Southern rockhopper penguins mate for life, but when biologists used light-based geolocators to track their behavior they found that pairs only spent about 20 to 30 days together each year–just enough time to mate and lay eggs.
The birds checked in with each other at night during the 2 months they were raising a chick, but they spent the rest of the year foraging, separated by hundreds of miles of open ocean.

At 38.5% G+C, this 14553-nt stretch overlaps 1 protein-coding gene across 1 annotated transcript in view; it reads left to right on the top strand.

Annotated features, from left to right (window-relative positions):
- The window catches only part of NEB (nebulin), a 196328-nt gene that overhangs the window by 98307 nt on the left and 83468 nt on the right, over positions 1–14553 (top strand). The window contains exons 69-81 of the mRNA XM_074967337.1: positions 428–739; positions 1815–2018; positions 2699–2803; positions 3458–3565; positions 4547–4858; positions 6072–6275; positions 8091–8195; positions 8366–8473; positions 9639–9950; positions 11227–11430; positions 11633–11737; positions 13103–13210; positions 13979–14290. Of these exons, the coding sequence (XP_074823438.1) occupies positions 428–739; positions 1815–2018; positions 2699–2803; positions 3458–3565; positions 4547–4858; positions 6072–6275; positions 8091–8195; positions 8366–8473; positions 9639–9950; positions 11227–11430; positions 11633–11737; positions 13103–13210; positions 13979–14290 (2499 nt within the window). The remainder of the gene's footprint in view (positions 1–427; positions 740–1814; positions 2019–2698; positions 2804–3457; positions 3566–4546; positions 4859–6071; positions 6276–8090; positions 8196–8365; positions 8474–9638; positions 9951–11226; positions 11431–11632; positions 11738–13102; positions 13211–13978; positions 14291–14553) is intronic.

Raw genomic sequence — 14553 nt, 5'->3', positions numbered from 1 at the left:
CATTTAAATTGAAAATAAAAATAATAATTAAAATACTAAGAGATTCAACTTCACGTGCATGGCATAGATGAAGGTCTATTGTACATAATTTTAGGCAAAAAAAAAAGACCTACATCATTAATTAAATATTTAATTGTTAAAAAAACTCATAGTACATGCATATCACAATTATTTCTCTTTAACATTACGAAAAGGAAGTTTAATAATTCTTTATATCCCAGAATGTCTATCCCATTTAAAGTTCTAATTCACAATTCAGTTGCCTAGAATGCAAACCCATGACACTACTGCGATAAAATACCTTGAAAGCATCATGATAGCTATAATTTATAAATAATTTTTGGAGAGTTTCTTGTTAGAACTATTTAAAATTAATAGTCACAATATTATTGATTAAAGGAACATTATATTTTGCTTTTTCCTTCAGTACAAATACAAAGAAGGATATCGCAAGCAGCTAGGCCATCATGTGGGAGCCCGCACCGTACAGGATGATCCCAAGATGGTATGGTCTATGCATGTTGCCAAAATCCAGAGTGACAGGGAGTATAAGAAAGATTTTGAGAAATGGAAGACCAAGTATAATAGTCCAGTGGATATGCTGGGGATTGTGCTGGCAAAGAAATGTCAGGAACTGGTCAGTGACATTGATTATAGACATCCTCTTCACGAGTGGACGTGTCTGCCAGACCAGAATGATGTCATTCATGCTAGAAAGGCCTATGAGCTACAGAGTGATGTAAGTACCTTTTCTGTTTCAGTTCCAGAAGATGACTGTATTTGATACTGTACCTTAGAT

They’re not trying to avoid one another: The data showed that mated pairs hunted in the same area throughout the winter months. But females leave the breeding grounds a week sooner and return a week later than males. Since the ocean is vast, they’re unlikely to run into one another out there. Easier to meet back at the nest, next year.
Image by Liam Quinn via Flickr | CC BY-SA 2.0
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